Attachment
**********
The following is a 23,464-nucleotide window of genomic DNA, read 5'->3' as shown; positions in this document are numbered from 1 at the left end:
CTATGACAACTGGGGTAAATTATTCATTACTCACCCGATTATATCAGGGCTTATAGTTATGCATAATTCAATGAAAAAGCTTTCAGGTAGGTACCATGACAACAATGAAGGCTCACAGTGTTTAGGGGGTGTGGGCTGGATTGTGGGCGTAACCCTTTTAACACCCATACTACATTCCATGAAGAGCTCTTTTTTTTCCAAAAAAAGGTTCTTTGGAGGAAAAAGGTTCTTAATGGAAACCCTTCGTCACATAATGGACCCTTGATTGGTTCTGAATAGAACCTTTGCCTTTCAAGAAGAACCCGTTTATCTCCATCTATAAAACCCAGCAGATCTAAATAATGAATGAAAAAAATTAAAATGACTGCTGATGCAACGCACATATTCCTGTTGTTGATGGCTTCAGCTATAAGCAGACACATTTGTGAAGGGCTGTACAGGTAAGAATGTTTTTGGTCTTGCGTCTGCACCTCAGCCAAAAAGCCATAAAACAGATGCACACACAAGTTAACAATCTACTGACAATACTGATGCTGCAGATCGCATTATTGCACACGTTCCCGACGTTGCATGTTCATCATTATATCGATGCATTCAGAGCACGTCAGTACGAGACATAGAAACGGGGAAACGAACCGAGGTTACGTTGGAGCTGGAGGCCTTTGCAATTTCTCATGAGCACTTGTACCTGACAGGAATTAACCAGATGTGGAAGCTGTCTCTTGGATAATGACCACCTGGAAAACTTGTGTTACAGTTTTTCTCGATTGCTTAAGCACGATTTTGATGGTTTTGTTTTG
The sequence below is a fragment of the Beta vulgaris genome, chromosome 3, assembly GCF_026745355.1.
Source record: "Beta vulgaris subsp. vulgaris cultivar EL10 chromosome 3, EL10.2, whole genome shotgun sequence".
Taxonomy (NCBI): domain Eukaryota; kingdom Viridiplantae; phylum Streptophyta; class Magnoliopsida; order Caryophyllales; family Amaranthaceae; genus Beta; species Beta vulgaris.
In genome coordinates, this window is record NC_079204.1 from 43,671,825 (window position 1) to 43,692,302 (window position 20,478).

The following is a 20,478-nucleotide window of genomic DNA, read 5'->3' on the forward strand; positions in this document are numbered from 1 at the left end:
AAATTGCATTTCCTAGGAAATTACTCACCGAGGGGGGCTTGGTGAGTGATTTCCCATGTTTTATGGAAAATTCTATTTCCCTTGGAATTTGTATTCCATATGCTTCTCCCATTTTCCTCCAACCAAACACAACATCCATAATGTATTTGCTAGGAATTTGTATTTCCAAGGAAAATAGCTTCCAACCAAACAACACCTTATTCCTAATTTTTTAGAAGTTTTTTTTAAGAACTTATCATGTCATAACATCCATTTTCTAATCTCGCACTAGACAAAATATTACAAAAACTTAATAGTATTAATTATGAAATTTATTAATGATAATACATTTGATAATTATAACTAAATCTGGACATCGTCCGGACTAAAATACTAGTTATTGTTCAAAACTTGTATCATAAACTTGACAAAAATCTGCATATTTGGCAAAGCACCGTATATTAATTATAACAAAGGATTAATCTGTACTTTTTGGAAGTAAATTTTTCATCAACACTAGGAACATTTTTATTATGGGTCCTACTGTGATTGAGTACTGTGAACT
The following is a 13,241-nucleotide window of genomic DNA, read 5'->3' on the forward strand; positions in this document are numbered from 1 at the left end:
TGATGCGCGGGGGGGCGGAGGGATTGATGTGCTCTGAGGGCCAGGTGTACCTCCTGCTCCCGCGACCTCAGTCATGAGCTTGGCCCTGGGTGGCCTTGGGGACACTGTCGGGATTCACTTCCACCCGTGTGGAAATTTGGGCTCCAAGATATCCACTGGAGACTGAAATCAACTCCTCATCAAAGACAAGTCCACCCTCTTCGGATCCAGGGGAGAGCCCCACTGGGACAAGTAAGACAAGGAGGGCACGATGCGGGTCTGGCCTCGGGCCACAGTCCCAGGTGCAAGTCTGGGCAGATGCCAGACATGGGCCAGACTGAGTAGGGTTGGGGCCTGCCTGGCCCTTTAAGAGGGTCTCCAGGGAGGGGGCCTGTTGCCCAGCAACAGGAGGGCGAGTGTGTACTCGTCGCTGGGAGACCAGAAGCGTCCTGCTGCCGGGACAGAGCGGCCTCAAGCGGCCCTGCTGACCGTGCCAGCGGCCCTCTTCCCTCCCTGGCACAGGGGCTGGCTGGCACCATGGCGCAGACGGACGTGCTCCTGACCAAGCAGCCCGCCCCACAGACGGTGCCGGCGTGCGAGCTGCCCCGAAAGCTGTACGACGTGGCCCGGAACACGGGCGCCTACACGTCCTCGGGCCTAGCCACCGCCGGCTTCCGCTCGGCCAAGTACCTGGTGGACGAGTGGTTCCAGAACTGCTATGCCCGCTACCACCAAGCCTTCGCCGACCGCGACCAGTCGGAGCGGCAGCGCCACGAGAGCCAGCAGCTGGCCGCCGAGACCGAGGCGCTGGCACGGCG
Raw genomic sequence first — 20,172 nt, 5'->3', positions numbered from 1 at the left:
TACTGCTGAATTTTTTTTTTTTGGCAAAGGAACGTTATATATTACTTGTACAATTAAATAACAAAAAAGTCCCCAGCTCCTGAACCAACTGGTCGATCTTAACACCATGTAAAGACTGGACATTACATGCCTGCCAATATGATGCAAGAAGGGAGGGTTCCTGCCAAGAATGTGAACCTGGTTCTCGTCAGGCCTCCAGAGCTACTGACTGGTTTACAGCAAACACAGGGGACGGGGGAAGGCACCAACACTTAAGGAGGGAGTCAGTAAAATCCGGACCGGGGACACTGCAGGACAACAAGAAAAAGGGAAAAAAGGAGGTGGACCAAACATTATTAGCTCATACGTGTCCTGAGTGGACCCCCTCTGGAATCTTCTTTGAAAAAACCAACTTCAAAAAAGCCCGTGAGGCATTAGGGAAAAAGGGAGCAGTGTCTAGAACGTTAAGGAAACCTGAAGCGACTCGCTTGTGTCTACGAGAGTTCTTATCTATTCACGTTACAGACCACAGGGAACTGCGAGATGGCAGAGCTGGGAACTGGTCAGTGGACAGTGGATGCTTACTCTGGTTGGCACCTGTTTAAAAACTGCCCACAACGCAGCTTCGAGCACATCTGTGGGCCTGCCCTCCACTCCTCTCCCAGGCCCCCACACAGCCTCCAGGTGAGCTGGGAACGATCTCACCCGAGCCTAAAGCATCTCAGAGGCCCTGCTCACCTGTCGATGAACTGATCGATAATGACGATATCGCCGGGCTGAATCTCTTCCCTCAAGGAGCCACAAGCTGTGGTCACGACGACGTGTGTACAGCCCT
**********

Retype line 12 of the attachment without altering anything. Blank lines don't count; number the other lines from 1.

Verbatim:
TACTGCTGAATTTTTTTTTTTTGGCAAAGGAACGTTATATATTACTTGTACAATTAAATAACAAAAAAGTCCCCAGCTCCTGAACCAACTGGTCGATCTTAACACCATGTAAAGACTGGACATTACATGCCTGCCAATATGATGCAAGAAGGGAGGGTTCCTGCCAAGAATGTGAACCTGGTTCTCGTCAGGCCTCCAGAGCTACTGACTGGTTTACAGCAAACACAGGGGACGGGGGAAGGCACCAACACTTAAGGAGGGAGTCAGTAAAATCCGGACCGGGGACACTGCAGGACAACAAGAAAAAGGGAAAAAAGGAGGTGGACCAAACATTATTAGCTCATACGTGTCCTGAGTGGACCCCCTCTGGAATCTTCTTTGAAAAAACCAACTTCAAAAAAGCCCGTGAGGCATTAGGGAAAAAGGGAGCAGTGTCTAGAACGTTAAGGAAACCTGAAGCGACTCGCTTGTGTCTACGAGAGTTCTTATCTATTCACGTTACAGACCACAGGGAACTGCGAGATGGCAGAGCTGGGAACTGGTCAGTGGACAGTGGATGCTTACTCTGGTTGGCACCTGTTTAAAAACTGCCCACAACGCAGCTTCGAGCACATCTGTGGGCCTGCCCTCCACTCCTCTCCCAGGCCCCCACACAGCCTCCAGGTGAGCTGGGAACGATCTCACCCGAGCCTAAAGCATCTCAGAGGCCCTGCTCACCTGTCGATGAACTGATCGATAATGACGATATCGCCGGGCTGAATCTCTTCCCTCAAGGAGCCACAAGCTGTGGTCACGACGACGTGTGTACAGCCCT